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In most marriages, there is a marital home and it’s often the largest or one of the largest assets. Particularly if there are kids, one spouse often wants to keep the marital home. In any case, at least one of the spouse has to find a new home, and the goal may be to buy a new house or condo.
What You Need to Know About Mortgages:
Unfortunately, most lenders will not simply allow one spouse to assume the existing mortgage. If both spouses are on the mortgage, refinancing will probably be required to take one spouse off the mortgage? Why is that important? Because no matter what the settlement agreement or divorce decree says, if you are on a mortgage, the lender WILL hold you responsible for the mortgage payments. The mortgage will also continue to show up on your credit report as an obligation which may keep you from getting a loan you need for other purposes.
Refinancing comes with a cost. Fees for refinancing can be 2-4%, interest rates may have increased and your credit score may have gone down which in most cases, will make the overall cost of the mortgage higher. Refinancing is a time when you want to be smart and you want to learn about what mortgages are all about so you know what to ask when you shop and what to consider.
Another setback when buying a home after divorce for many women is they have little work/pay history. No matter your net worth, most banks today want you to have a J.O.B. If your plan is to refinance or buy a home, there is some planning and waiting you should expect. Talk to a mortgage professional early in the process.
If you are depending on alimony, child support, or other payments made under the separation agreement to qualify for a loan, you should prepare yourself for a delay. Don’t be surprised that a certain amount of payments must be made both in the past and into the future to qualify for a loan. The number of payments required will depend on whether a conventional loan or an FHA loan will be used.
If you are a senior age 62+ and are facing divorce, you may find a reverse mortgage beneficial tool when settling with your partner.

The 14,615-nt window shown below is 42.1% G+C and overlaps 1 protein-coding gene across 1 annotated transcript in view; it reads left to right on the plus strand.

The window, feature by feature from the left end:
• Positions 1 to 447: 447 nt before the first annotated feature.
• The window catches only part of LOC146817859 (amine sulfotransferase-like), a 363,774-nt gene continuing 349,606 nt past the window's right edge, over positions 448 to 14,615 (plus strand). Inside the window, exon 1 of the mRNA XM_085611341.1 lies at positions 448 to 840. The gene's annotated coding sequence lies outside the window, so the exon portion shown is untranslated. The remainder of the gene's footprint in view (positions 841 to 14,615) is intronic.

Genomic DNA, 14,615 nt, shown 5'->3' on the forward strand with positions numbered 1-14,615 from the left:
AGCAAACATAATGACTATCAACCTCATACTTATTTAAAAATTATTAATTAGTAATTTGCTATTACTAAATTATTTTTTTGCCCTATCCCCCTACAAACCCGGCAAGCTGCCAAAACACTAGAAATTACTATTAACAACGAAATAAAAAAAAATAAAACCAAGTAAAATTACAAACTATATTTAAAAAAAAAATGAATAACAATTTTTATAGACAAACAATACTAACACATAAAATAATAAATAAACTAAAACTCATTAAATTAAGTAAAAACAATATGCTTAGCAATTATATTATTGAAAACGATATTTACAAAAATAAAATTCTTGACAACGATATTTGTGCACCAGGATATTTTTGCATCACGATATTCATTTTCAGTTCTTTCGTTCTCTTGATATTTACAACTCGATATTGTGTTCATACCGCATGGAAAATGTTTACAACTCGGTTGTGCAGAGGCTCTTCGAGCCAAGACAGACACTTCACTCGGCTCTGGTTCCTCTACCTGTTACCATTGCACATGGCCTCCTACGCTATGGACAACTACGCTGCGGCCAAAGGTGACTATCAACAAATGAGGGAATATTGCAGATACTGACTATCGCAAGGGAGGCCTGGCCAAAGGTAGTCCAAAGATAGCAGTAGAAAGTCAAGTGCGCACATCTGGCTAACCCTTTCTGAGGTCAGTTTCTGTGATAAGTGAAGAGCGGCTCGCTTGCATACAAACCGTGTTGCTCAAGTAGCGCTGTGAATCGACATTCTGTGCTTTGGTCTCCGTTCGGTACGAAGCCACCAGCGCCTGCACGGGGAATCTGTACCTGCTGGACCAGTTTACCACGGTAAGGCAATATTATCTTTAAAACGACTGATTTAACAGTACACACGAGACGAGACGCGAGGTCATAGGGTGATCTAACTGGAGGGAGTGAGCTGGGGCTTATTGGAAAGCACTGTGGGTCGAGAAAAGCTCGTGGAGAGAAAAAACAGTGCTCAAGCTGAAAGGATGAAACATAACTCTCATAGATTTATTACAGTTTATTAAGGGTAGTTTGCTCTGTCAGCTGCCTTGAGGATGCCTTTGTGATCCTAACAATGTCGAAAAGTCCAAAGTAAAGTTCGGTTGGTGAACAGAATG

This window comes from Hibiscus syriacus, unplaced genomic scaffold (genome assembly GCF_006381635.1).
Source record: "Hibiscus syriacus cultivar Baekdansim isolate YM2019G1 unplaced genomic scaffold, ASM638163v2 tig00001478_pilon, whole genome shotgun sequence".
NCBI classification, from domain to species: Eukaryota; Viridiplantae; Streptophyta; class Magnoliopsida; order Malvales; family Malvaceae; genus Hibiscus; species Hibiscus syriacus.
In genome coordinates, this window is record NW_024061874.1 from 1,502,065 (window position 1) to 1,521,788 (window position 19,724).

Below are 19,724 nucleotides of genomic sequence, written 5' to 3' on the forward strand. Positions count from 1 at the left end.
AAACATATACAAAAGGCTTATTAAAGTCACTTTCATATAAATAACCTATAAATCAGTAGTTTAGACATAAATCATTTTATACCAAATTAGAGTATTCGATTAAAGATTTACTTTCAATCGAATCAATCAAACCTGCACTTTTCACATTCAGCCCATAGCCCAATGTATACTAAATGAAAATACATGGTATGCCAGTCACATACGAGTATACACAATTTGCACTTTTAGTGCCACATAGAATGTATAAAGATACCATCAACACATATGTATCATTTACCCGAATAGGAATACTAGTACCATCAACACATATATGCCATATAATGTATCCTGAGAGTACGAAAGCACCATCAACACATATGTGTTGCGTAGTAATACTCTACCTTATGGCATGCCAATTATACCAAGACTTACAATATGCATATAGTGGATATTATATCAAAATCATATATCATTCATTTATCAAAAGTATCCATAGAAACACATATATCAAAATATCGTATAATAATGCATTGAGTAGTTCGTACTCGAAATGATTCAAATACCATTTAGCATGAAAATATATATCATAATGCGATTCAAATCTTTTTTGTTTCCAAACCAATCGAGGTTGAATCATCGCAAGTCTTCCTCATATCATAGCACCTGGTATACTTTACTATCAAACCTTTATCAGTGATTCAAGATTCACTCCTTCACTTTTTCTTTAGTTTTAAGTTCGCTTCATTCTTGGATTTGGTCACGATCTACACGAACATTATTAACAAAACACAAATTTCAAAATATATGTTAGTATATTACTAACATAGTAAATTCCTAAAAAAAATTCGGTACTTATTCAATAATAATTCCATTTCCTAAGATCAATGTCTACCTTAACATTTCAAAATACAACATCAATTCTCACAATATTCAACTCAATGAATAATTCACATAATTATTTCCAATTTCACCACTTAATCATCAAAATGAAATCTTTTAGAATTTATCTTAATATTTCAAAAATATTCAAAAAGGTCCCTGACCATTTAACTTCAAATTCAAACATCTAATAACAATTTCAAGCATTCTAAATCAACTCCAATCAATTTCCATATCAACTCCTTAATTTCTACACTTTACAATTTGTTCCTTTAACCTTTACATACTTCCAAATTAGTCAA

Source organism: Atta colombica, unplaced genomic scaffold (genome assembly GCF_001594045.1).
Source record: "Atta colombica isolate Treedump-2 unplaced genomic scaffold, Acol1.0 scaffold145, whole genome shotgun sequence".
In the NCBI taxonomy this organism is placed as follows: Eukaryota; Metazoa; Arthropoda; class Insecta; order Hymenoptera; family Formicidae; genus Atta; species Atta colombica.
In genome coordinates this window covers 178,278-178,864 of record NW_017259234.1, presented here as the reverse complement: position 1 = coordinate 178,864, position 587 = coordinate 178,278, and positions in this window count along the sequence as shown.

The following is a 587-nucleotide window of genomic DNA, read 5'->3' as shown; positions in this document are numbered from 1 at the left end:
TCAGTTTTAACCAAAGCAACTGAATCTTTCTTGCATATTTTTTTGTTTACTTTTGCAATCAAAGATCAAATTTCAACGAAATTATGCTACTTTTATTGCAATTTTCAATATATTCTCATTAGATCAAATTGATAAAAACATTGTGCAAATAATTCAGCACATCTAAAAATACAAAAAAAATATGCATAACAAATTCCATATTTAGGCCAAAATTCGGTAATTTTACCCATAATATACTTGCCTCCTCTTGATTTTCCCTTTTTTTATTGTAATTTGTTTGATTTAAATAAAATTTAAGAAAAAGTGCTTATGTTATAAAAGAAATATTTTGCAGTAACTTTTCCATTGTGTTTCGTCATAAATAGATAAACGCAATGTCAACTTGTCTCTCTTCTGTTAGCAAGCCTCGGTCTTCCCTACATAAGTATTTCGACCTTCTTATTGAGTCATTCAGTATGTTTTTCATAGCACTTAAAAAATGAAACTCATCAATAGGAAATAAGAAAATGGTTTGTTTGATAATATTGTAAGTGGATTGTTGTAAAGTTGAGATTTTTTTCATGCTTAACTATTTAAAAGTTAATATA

With a conventional loan, income from alimony, child support, or separate maintenance payments may be considered qualifying income if the documentation shows that the payor was obligated to make (and consistently made) payments to the borrower for at least the most recent six months and is obligated to make payments to the borrower for the next three years. Evidence (documentation) is required.
With a FHA loan, if using a final divorce decree, legal separation agreement, or court order, income from alimony, child support or separate maintenance payments may be considered qualifying income if the documentation shows that the payor was obligated to make (and consistently made) payments to the borrower for at least the most recent three months. If receiving voluntary payments from an ex-spouse, the borrower must provide proof of twelve months of timely payments. In both cases, proof that payments to the borrower are required for the next three years is required and evidence (documentation) is required.
If you are the payor of support obligations, these payments will be considered debt obligations and will be counted when considering the ability to pay unless those obligations end in 10 months or less.
An existing mortgage will be counted even if court docs say you aren’t responsible for the mortgage. A few years back, if the separation or divorce documents stated that a party is relinquishing their rights to the home and that the other party is responsible for selling or refinancing the home, a bank would sometimes not consider the mortgage as part of your outstanding debt. No more. Any mortgage debt that anyone is obligated on now has to be counted against them as a debt (regardless of what court docs show) for most mortgage types. Even when jointly owned real estate is owned free and clear…..the taxes, insurance, and applicable HOA dues have to be counted as a debt. Refinancing to remove the financial obligation (and, of course, relinquishing all rights & interest in the property which is required by the refinancing) is the only option now.
The above loan standards applied at the time of this article. Mortgage guidelines can and do change at any time. What is important is to know is that divorce creates a time period in which obligations to or from a former spouse are taken into account and may delay the time in which you can qualify for a loan.
If you are keeping, selling, or buying a home because of a divorce, consult a Certified Divorce Financial Analyst who can help you avoid tax and other pitfalls that can occur when this important financial decision is being made.